In our last column, we discussed positioning of the chief risk officer (CRO) within the organization for success. We noted that a company’s decision around whether to appoint a CRO (or an equivalent senior risk executive) is driven by many factors, such as its industry, business model, structure and culture, not to mention the nature and complexity of its risks and the extent of any fragmented silo activity. Once management has committed to establishing the CRO role, a question we often hear is: What qualifications should the company be looking at when evaluating candidates for the position?
While there are many attributes to consider in conducting a search for the right person to serve as CRO, we explore the criteria below:
The role, responsibilities and expectations, as defined by management and the Board of Directors – The role, responsibilities and expectations of the CRO, as well as how he or she will be positioned, as we discussed last month, will have a significant impact on defining the talent pool from which to select candidates. To illustrate, will the CRO focus on strategic issues, such as the following?
- Establishing/communicating the entity’s risk appetite and risk management philosophy
- Implementing an appropriate infrastructure of policies, processes, personnel, reports and systems for managing and monitoring risk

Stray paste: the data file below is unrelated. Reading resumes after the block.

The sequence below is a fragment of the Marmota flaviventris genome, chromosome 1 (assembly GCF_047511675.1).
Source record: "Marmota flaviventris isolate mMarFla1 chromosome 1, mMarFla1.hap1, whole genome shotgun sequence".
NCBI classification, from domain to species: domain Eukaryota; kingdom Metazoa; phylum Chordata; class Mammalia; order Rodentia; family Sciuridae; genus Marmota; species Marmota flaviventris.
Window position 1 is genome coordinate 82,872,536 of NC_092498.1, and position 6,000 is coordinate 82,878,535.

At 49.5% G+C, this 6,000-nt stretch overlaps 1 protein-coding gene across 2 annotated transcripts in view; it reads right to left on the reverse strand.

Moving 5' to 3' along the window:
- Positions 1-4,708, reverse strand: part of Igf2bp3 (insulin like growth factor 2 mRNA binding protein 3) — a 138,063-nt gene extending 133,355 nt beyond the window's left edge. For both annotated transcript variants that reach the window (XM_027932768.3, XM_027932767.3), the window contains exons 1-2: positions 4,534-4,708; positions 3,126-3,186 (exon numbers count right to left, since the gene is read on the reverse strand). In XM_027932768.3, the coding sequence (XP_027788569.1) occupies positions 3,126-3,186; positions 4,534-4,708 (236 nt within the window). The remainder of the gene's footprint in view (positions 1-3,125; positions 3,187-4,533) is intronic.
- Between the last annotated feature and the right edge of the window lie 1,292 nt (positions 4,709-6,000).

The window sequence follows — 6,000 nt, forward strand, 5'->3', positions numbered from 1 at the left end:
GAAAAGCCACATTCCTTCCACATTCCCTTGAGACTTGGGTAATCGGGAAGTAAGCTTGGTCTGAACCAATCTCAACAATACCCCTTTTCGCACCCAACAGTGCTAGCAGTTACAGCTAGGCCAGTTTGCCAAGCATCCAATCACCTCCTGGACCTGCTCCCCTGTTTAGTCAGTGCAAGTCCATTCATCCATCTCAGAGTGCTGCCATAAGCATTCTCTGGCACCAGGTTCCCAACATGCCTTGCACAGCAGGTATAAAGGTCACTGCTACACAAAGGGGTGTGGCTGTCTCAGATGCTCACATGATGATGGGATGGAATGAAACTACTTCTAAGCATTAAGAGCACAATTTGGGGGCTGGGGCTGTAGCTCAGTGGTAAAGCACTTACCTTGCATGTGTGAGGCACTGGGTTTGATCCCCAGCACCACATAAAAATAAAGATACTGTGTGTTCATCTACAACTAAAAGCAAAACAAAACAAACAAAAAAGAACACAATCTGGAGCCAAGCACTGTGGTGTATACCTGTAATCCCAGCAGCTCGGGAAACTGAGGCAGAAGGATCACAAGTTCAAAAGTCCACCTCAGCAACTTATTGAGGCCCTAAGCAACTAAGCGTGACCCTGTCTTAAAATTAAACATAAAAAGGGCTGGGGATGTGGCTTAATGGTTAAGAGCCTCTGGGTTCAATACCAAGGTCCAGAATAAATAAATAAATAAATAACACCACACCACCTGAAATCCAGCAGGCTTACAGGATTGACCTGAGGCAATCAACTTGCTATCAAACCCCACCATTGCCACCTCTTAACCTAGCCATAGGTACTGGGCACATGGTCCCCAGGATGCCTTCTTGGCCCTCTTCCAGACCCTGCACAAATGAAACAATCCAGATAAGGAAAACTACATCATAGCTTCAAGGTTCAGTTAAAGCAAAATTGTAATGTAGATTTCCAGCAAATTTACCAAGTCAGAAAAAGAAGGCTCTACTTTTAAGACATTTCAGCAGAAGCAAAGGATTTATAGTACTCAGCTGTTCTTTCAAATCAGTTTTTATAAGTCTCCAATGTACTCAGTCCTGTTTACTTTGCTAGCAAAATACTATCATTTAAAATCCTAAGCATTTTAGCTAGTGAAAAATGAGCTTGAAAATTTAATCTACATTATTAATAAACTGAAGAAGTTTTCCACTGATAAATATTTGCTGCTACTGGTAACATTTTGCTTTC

- Integrating risk management with strategy setting, business planning and performance management processes
- Implementing appropriate risk reporting to executive management and the Board
Alternatively, will he or she have a functional, more tactical focus, such as on these areas?
- Compliance management
- Ownership of one or more risks
- Insurance procurement
- Fraud prevention and asset protection
- Environmental, health and safety matters
Another key question: Will he or she interface with line-of-business and operating unit leaders as a peer and be expected to dialogue effectively in the C-suite and boardroom?
Obviously, the nature and scope of the position has significant implications with regard to the type of individual needed. Answers to the above questions provide valuable context.
Experience requirements – If the organization is looking for someone to serve as a peer with operating unit and other leaders, search for seasoned executives with at least 15 to 20 years of experience. While previous experience in risk management and finance can be a plus, industry experience and demonstrated ability to work effectively with senior personnel to address issues in a comparable organization are vital attributes to consider. “Industry experience” covers a lot ground, including knowledge of how value is created for customers, the regulatory environment, relevant industry standards and best practices. Previous experience with the C-suite and reporting to Boards is desirable. Expertise in one or more of the risks of greatest importance to the enterprise is also desirable (e.g., market risk in trading operations or investment banks, credit risk in banks and commodity price risk in power companies).